It’s the story of a high school basketball team that enlisted the skills of a local hypnotherapist to help them to improve their performance. Coach Clint Kinnamon thought hypnotherapy would boost his team’s confidence and he found a local licensed therapist who was willing to help.
Now he says: “Had I known this would have turned into what it did, I would have rethought doing it.”
According to Coach Kinnamon, the players had three sessions, focusing on relaxing and picturing themselves in a game. In the TV interview he says:
“There’s the perfect release of the basketball as it leaves your fingertips. It’s the perfect shot. It’s a shot you’ve made a million times in your driveway or in your practice. You hear it swish it lands on the floor.”
But less than a week after the first session, the school board voted to stop the use of hypnosis.
“The district believes that’s not the kind of practice we want to encourage or endorse. Not that there is anything harmful about the practice, it’s just not something we want done with our kids,” Superintendent Dr. James Kenworthy said. Excuse me whilst I quietly seethe to myself…
Parent Darrell Bauer allowed his son Jordon to participate in a new coaching technique: “I don’t know how it works, but he says he can feel a difference, says he loves it,” Bauer said. He feels that hypnotherapy not only helped his son with sports, but in the classroom too, saying:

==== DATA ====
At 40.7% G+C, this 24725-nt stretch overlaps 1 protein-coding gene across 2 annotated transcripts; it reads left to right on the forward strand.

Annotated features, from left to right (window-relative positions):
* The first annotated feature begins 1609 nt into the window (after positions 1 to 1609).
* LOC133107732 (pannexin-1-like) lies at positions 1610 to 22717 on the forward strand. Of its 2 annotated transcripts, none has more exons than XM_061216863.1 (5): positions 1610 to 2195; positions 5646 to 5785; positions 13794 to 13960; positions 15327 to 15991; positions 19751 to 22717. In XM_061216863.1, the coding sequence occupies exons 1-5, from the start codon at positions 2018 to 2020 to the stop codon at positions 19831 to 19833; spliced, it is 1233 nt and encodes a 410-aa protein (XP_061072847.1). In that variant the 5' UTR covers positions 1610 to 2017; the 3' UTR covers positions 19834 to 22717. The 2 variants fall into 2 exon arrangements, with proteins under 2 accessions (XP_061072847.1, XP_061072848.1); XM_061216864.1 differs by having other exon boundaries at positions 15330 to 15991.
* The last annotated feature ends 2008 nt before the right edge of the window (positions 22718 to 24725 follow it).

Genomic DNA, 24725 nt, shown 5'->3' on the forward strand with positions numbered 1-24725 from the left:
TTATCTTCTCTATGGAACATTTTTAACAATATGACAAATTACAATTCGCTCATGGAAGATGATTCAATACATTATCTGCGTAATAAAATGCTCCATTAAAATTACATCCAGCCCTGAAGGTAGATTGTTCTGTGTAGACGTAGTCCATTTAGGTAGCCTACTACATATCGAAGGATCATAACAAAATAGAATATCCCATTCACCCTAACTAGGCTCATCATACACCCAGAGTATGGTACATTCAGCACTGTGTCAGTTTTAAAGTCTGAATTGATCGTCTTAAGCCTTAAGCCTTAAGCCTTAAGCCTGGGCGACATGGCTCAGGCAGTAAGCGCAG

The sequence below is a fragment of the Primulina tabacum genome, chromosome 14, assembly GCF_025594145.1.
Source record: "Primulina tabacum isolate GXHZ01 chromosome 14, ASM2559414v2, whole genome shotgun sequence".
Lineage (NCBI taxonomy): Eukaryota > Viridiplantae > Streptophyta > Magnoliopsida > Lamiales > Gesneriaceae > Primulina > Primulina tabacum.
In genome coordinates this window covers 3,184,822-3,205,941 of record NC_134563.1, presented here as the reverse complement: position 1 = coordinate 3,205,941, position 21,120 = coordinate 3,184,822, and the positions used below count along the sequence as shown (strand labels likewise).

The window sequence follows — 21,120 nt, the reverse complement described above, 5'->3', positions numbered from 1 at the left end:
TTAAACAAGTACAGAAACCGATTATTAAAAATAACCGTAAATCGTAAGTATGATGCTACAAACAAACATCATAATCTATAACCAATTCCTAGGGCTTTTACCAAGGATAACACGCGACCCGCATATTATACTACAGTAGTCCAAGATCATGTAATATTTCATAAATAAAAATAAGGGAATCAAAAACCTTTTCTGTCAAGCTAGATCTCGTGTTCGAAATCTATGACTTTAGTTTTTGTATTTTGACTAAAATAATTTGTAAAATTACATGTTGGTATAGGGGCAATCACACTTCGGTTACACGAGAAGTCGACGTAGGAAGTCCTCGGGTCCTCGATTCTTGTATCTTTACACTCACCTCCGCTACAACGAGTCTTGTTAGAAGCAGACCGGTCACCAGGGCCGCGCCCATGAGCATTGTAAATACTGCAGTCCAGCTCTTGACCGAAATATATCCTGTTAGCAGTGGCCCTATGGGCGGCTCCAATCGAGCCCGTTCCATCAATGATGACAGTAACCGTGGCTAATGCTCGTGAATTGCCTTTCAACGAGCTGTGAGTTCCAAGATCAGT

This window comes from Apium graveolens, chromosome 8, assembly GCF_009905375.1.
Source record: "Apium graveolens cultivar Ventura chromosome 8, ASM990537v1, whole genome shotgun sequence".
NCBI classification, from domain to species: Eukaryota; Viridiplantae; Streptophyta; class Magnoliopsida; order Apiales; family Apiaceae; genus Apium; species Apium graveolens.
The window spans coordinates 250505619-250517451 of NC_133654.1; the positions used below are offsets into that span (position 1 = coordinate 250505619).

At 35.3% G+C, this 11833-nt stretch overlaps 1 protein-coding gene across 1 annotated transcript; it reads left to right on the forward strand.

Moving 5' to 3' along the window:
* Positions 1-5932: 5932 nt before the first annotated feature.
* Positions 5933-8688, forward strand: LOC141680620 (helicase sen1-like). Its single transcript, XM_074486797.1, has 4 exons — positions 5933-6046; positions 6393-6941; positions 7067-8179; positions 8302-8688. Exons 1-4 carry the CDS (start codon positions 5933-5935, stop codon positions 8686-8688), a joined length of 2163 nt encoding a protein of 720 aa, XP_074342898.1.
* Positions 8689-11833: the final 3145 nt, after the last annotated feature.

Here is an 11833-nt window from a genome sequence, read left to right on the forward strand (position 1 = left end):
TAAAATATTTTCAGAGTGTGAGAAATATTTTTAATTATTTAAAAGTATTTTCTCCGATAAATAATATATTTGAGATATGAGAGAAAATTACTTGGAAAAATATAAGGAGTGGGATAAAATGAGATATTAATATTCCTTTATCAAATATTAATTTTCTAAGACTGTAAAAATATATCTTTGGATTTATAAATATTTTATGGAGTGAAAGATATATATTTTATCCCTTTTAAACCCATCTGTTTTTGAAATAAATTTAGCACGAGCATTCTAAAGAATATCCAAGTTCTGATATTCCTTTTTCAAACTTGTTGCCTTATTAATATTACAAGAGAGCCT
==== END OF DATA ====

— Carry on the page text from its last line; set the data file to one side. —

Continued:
“He said he can feel himself more focused and absorbing and containing more and remembering more.”
Bauer also says:
‘ People hear the word hypnosis, all these things go through their head about a basketball team running around in a daze and that’s not what it’s about.”
What a great shame all this is.
A team starts to use the very best techniques - techniques used by top sports people around the world - to improve their game and they get knocked back by people who, quite frankly, just don’t know what they are talking about and yet presume to be able to make these kinds of judgements. It is like me claiming that I know all about ‘travelling’ and ‘three-pointers.’
Both Adam and Phil have written great articles about the cliches and ill-informed ideas involved in media coverage of this story. What I find saddest of all is that at least one student has clearly benefited enormously from his brief brush with hypnosis - and it has had a profound effect on his learning in school.
Personally, I would like to see self-hypnosis taught to all young people in the UK. I work with many young people in my practice who find hypnosis and self-hypnosis enormously helpful to their confidence, self-awareness, focus and concentration. It helps them to study more effectively, pass exams, learn new skills and enjoy life. (I also work with many sports people on peak performance. Guess what? They win things!)
I only wish that, as a rather anxious teenager myself, I had discovered the wonderful skills of self-hypnosis earlier in my life; and I am so grateful that now I can help others to benefit from them too.